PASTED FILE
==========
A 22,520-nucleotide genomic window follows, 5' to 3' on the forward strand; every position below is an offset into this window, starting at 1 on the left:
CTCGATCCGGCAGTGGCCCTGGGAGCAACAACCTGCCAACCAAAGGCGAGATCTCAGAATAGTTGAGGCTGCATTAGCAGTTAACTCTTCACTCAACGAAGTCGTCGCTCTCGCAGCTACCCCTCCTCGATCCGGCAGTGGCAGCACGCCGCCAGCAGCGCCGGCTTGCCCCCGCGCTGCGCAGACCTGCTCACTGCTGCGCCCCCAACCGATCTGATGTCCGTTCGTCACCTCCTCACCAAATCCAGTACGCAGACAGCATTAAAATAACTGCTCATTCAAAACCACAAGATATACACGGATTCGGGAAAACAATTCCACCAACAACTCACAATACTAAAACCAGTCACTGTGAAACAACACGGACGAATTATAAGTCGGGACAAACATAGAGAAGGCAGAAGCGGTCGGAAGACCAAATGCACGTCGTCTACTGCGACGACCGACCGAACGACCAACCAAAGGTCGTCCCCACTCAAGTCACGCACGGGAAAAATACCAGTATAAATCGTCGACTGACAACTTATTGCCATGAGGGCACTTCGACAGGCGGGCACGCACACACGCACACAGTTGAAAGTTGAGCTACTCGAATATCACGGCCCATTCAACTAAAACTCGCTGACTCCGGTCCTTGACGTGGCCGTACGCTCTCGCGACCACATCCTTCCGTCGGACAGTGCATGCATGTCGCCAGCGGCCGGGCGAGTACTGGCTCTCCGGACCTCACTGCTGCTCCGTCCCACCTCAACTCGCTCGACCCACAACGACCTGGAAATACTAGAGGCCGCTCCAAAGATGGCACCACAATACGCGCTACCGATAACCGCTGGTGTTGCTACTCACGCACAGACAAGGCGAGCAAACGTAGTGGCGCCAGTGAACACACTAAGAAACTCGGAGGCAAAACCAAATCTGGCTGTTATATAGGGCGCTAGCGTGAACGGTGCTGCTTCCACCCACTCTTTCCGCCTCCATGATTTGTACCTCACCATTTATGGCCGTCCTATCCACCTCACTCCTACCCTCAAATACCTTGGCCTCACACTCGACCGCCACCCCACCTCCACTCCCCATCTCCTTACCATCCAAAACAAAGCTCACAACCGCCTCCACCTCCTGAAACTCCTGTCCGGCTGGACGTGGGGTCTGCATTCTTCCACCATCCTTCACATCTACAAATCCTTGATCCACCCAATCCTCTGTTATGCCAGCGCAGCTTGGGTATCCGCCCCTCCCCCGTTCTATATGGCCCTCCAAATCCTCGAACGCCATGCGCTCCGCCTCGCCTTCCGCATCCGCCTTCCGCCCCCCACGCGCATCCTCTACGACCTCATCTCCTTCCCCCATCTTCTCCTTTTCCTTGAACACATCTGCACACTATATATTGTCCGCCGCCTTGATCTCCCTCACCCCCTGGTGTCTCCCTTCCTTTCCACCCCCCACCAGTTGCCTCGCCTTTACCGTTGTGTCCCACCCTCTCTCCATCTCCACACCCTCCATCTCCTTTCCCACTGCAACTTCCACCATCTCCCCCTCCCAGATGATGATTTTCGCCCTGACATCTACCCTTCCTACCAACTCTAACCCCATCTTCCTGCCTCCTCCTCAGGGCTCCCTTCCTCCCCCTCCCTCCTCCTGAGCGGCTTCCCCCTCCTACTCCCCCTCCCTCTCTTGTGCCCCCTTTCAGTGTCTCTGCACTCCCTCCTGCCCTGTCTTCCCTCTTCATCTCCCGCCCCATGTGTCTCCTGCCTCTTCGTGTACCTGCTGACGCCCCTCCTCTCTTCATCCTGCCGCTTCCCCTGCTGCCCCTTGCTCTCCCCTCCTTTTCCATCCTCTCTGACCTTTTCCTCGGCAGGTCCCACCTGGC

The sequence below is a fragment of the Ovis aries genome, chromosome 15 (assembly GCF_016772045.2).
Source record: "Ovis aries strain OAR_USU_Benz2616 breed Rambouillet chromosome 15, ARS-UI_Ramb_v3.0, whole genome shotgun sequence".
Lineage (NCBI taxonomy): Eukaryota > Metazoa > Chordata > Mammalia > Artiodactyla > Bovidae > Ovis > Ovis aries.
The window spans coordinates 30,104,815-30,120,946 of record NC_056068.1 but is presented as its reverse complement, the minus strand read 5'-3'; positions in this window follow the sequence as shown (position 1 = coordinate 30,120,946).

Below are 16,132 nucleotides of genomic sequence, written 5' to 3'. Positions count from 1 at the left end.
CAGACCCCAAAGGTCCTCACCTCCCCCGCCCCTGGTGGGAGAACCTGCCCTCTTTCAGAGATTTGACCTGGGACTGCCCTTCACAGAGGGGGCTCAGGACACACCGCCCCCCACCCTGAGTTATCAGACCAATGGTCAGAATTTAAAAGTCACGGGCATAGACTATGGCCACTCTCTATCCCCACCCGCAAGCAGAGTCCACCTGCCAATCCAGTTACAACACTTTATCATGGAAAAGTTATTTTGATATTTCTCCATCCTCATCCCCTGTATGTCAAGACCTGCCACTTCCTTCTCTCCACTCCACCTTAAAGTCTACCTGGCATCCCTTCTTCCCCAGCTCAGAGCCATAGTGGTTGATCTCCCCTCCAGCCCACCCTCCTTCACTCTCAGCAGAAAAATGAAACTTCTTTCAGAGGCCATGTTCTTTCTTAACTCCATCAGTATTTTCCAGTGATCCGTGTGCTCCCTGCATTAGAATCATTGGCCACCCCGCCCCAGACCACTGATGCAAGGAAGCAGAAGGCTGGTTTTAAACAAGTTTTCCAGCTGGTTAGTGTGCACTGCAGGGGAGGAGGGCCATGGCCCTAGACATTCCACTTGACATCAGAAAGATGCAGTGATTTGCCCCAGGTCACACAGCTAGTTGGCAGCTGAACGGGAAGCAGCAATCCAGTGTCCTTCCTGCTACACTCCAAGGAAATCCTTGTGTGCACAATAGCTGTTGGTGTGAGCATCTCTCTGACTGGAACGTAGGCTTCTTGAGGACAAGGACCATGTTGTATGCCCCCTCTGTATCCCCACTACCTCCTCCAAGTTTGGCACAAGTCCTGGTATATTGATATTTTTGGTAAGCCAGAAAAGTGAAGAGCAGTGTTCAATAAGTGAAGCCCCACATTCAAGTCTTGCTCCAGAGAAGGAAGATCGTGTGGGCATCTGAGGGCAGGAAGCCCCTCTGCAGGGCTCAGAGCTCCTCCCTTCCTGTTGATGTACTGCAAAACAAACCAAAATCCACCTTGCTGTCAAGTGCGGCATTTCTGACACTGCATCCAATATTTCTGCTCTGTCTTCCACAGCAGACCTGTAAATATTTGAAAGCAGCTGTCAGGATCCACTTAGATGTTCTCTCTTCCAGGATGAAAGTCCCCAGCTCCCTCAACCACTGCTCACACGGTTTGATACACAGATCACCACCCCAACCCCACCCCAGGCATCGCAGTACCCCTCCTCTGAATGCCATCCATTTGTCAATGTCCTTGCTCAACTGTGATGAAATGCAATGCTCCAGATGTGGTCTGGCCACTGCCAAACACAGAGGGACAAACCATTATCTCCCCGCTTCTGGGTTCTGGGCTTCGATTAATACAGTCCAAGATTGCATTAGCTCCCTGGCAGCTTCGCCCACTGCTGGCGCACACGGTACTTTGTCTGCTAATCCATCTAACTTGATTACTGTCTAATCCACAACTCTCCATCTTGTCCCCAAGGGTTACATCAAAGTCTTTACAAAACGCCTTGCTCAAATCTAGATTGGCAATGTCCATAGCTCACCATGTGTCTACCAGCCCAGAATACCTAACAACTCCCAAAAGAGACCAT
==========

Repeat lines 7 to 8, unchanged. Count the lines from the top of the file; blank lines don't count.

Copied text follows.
Below are 16,132 nucleotides of genomic sequence, written 5' to 3'. Positions count from 1 at the left end.
CAGACCCCAAAGGTCCTCACCTCCCCCGCCCCTGGTGGGAGAACCTGCCCTCTTTCAGAGATTTGACCTGGGACTGCCCTTCACAGAGGGGGCTCAGGACACACCGCCCCCCACCCTGAGTTATCAGACCAATGGTCAGAATTTAAAAGTCACGGGCATAGACTATGGCCACTCTCTATCCCCACCCGCAAGCAGAGTCCACCTGCCAATCCAGTTACAACACTTTATCATGGAAAAGTTATTTTGATATTTCTCCATCCTCATCCCCTGTATGTCAAGACCTGCCACTTCCTTCTCTCCACTCCACCTTAAAGTCTACCTGGCATCCCTTCTTCCCCAGCTCAGAGCCATAGTGGTTGATCTCCCCTCCAGCCCACCCTCCTTCACTCTCAGCAGAAAAATGAAACTTCTTTCAGAGGCCATGTTCTTTCTTAACTCCATCAGTATTTTCCAGTGATCCGTGTGCTCCCTGCATTAGAATCATTGGCCACCCCGCCCCAGACCACTGATGCAAGGAAGCAGAAGGCTGGTTTTAAACAAGTTTTCCAGCTGGTTAGTGTGCACTGCAGGGGAGGAGGGCCATGGCCCTAGACATTCCACTTGACATCAGAAAGATGCAGTGATTTGCCCCAGGTCACACAGCTAGTTGGCAGCTGAACGGGAAGCAGCAATCCAGTGTCCTTCCTGCTACACTCCAAGGAAATCCTTGTGTGCACAATAGCTGTTGGTGTGAGCATCTCTCTGACTGGAACGTAGGCTTCTTGAGGACAAGGACCATGTTGTATGCCCCCTCTGTATCCCCACTACCTCCTCCAAGTTTGGCACAAGTCCTGGTATATTGATATTTTTGGTAAGCCAGAAAAGTGAAGAGCAGTGTTCAATAAGTGAAGCCCCACATTCAAGTCTTGCTCCAGAGAAGGAAGATCGTGTGGGCATCTGAGGGCAGGAAGCCCCTCTGCAGGGCTCAGAGCTCCTCCCTTCCTGTTGATGTACTGCAAAACAAACCAAAATCCACCTTGCTGTCAAGTGCGGCATTTCTGACACTGCATCCAATATTTCTGCTCTGTCTTCCACAGCAGACCTGTAAATATTTGAAAGCAGCTGTCAGGATCCACTTAGATGTTCTCTCTTCCAGGATGAAAGTCCCCAGCTCCCTCAACCACTGCTCACACGGTTTGATACACAGATCACCACCCCAACCCCACCCCAGGCATCGCAGTACCCCTCCTCTGAATGCCATCCATTTGTCAATGTCCTTGCTCAACTGTGATGAAATGCAATGCTCCAGATGTGGTCTGGCCACTGCCAAACACAGAGGGACAAACCATTATCTCCCCGCTTCTGGGTTCTGGGCTTCGATTAATACAGTCCAAGATTGCATTAGCTCCCTGGCAGCTTCGCCCACTGCTGGCGCACACGGTACTTTGTCTGCTAATCCATCTAACTTGATTACTGTCTAATCCACAACTCTCCATCTTGTCCCCAAGGGTTACATCAAAGTCTTTACAAAACGCCTTGCTCAAATCTAGATTGGCAATGTCCATAGCTCACCATGTGTCTACCAGCCCAGAATACCTAACAACTCCCAAAAGAGACCAT